On their honeymoon, Grace Marvin’s grandparents came to Los Angeles and never left. In her essay, she examines her family’s California origin story, how history is passed on from generation to generation and the deep roots planted in the place where we grow up.
I am often reminded of how we became Californians.
I say often because my grandmother, Sylvia, has a penchant for repeating the same stories and that particular tale is one she enjoys telling. Her repetition doesn’t bother me. There’s a reason these stories are the ones that stuck. They are moments that informed her, shaped her. There’s the one about her Jewish friend Lois giving her a bagel for the first time. If it is a hot day, she’ll tell us how when she was a young mom in the 1950s and the San Fernando Valley’s summer heat became too much, she’d strap the neighborhood kids into the station wagon and drive the curving roads of the Santa Monica Mountains, not stopping until they reached the sand. Sitting on a clogged freeway in Mission Viejo, she’ll recount working as a secretary at Saddleback Community College during the student anti-war protests of the early 1970s. They told the secretaries to lock the doors, turn off the lights and hide. After 90 years on earth, these are the things she remembers.
There’s one story that precedes her, but she tells it anyway. It is the account of how she came to be born in California and—consequently, the rest of us were too.
The way that tale goes, my great-grandparents came to California on their honeymoon and never bothered to go home. It was the late 1920s when they arrived in Los Angeles and the city bore little resemblance to what it would become in the second half of the 20th century—a sprawl of city, suburbs and browning lawns, filling the basin to its smoggy brim. In a few years, the stock market would crash and droughts in the Midwest persuaded thousands of Americans to go West, in search of work and maybe a little luck.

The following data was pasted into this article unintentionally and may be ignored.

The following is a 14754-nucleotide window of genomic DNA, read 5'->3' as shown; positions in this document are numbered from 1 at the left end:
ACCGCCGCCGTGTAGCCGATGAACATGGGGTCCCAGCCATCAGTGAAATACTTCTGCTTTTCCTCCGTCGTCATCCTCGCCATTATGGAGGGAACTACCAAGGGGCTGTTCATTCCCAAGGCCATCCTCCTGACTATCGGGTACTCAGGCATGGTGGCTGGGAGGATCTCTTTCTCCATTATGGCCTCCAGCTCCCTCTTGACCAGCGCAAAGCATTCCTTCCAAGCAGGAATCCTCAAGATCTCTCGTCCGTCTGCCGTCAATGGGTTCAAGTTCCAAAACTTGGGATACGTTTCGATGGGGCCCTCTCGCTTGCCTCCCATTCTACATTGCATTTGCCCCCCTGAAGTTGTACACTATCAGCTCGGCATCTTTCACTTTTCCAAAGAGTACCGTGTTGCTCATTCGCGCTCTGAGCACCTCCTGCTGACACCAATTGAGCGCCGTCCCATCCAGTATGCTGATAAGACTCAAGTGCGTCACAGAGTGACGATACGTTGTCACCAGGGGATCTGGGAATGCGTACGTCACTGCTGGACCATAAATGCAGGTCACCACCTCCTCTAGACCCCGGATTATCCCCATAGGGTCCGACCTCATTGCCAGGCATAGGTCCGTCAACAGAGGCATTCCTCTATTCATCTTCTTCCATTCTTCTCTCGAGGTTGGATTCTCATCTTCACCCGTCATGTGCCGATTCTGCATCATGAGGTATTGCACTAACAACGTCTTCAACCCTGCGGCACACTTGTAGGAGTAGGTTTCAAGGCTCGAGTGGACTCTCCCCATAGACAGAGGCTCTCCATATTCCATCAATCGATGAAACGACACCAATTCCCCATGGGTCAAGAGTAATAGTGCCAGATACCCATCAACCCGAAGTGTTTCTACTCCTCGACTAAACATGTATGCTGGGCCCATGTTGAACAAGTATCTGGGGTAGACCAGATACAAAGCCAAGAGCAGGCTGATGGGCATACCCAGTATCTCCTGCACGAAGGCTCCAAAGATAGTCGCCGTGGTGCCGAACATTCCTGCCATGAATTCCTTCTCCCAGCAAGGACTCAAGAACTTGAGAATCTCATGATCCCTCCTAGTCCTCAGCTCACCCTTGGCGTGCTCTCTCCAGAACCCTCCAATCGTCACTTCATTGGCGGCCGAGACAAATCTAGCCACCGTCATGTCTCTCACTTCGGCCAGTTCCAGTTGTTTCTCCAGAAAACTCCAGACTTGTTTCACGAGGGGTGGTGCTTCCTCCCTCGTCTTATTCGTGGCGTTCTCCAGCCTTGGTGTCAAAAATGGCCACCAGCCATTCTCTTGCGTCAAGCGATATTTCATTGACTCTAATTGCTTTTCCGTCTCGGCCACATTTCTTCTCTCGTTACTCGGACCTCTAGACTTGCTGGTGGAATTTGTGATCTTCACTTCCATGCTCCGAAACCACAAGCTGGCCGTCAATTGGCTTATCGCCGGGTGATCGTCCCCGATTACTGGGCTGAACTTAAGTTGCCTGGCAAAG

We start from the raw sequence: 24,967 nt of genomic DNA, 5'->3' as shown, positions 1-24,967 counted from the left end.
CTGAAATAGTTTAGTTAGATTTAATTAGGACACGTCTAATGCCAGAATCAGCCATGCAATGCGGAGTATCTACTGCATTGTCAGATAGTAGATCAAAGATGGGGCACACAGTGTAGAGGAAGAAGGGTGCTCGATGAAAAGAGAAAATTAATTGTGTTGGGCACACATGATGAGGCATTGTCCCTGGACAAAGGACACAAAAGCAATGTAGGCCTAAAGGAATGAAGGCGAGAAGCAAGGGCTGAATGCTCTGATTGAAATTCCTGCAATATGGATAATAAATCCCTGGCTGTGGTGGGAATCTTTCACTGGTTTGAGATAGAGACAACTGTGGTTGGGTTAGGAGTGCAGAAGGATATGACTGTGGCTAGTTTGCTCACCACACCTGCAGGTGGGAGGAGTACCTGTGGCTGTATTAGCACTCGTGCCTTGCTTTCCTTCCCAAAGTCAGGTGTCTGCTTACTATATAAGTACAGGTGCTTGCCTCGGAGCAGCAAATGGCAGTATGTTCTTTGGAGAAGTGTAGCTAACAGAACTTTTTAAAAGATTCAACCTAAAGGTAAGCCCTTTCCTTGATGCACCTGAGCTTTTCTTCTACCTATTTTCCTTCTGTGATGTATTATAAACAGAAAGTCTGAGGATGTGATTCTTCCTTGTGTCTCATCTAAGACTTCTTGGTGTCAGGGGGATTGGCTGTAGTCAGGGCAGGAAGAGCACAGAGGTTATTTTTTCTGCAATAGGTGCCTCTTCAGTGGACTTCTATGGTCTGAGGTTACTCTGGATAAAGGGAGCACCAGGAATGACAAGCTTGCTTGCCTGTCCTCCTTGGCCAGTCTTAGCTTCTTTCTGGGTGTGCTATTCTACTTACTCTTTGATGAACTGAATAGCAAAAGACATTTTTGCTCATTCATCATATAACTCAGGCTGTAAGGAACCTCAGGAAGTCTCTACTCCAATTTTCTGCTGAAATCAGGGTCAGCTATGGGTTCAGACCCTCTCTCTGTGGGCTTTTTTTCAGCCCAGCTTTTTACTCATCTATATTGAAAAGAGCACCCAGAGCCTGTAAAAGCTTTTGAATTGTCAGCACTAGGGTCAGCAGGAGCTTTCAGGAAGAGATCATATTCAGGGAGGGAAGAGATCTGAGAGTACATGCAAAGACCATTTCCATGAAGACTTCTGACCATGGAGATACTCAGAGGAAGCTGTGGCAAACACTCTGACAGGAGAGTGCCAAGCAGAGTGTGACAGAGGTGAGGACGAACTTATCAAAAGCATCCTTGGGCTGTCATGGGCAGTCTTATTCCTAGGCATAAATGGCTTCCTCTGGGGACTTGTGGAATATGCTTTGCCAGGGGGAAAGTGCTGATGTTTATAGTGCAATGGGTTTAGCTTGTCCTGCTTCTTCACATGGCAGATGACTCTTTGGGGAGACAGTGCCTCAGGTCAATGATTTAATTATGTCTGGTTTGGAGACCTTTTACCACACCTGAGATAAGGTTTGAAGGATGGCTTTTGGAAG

What did a honeymoon one hundred years ago look like? Surely there was no all-inclusive resort. No snorkeling excursions or couples massage. Were their pockets stuffed full of cash from well-wishers as is the norm today? Modern-day honeymoon perks aside—as they basked in their freshly vowed love for one another, I imagine my great-grandparents saw California for the first time through the rosiest of lenses. Lenses that made the hills more golden, the ocean bluer and the sun that much brighter. Or maybe that was their youth. The fleeting years when you are old enough that your decisions hold weight, but young enough to feel as though everything can be done over.
I’ve wondered before what it was that made them stay. Was it the weather? Perhaps it was seeing the Pacific Ocean for the first time. Could they have had the foresight to imagine how the San Gabriel Mountains would rise above downtown and become snow-capped in the winter? Four decades before The Mamas and the Papas convinced a generation to do some California dreaming, they decided that having citrus year-round was something to write home about.